As an aside (and please, if you want to discuss it further, take it to chat or to meta, where it could become a useful point of FAQ): I don't think JLU is a good fit for a 100%-from-scratch learning of Japanese. That is not to say that you necessarily need to invest in classes or textbooks, but you cannot expect JLU Q&A format to replace an actual structured lesson, that is not its purpose.
Jul
23
comment How to know what Okurigana signify?
Chris beat me to it, but I was going to recommend you had a look at the meta site, and particularly the entry on resource. My "as usual" comment referred to the fact that you acknowledged yourself that most of your questions were getting downvoted: it would seem a reasonable approach then to look into the problems (and possibly ask on meta), rather than keep throwing questions. Finally, I honestly did not quite see how Flaw's (otherwise very informative) answer fit with your question, but your own comment to his answer was: "That actually didn't really answer the question".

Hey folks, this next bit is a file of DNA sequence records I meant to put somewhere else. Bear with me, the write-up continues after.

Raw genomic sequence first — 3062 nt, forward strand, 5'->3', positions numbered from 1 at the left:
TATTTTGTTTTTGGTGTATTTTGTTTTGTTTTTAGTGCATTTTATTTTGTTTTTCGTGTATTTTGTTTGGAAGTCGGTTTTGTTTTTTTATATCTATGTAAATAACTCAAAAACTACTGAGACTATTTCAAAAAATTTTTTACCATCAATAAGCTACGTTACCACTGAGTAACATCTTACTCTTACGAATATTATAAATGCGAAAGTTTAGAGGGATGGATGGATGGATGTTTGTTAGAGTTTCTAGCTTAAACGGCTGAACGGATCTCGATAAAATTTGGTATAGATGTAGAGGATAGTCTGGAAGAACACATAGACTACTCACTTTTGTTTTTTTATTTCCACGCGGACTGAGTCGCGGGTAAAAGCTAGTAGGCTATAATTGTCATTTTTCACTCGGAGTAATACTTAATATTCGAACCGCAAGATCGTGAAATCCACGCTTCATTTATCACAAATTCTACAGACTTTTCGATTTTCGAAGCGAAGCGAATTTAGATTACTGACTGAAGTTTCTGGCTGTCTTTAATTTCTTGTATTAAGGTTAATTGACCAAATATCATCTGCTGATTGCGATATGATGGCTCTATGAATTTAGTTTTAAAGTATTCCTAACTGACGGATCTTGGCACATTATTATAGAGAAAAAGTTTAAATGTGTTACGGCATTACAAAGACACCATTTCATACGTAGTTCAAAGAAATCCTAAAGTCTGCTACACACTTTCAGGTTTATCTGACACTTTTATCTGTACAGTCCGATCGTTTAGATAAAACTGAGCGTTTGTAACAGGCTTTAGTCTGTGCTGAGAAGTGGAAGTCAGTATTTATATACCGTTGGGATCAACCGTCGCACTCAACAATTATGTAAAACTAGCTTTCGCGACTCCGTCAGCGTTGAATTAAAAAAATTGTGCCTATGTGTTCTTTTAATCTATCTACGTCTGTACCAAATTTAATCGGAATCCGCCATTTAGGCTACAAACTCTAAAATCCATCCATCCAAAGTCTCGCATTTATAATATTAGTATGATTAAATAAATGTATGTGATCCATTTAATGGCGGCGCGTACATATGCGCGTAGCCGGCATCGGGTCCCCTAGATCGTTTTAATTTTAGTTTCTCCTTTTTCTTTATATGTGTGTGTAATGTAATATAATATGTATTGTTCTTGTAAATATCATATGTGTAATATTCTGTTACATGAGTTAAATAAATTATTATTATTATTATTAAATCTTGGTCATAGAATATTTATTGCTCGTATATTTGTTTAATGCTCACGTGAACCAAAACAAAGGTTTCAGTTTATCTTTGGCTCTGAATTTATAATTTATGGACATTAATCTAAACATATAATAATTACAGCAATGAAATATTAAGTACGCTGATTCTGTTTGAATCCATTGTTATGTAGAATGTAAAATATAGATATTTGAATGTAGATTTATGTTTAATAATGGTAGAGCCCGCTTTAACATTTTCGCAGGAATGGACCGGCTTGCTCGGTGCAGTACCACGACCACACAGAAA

Jul
23
comment How to know what Okurigana signify?
@Aerovistae: as hinted by Ignacio, you seem to be confusing okurigana (which belong to the word) and counter suffixes (which are separate words added to the word). In many cases, dictionaries give you "example" uses of the kanji that include non-okurigana parts (such as 'ひと-つ'), presumably to put that particular reading in context.
Jul
23
comment How to know what Okurigana signify?
(I didn't downvote but) as usual, your question is unanswerably vague and seems to look for a one-answer sum-up of an entire language structure and grammar. It is pretty hard to understand, let alone satisfyingly answer your question (as shown by current attempts). Furthermore, you seem to be making strong (and inaccurate) assumptions on what okurigana are and how they work. Perhaps a much better question would have been along the line of "what is the role of okurigana with numbers" (the answer having to do more with counters than okurigana anyway).
Jul
22
comment Is there a difference between these words for “hero”?
@dotnetN00b: I think you are confused about the meaning of the word 'romaji' (what you are thinking here is 'katakana').
Jul
21
comment “Mari” or “wari” ? Is this a consonant sound that changes with inflection?
Hi Michael, this question could benefit from a little more context. What are the words in question? If possible, the full sentences, even...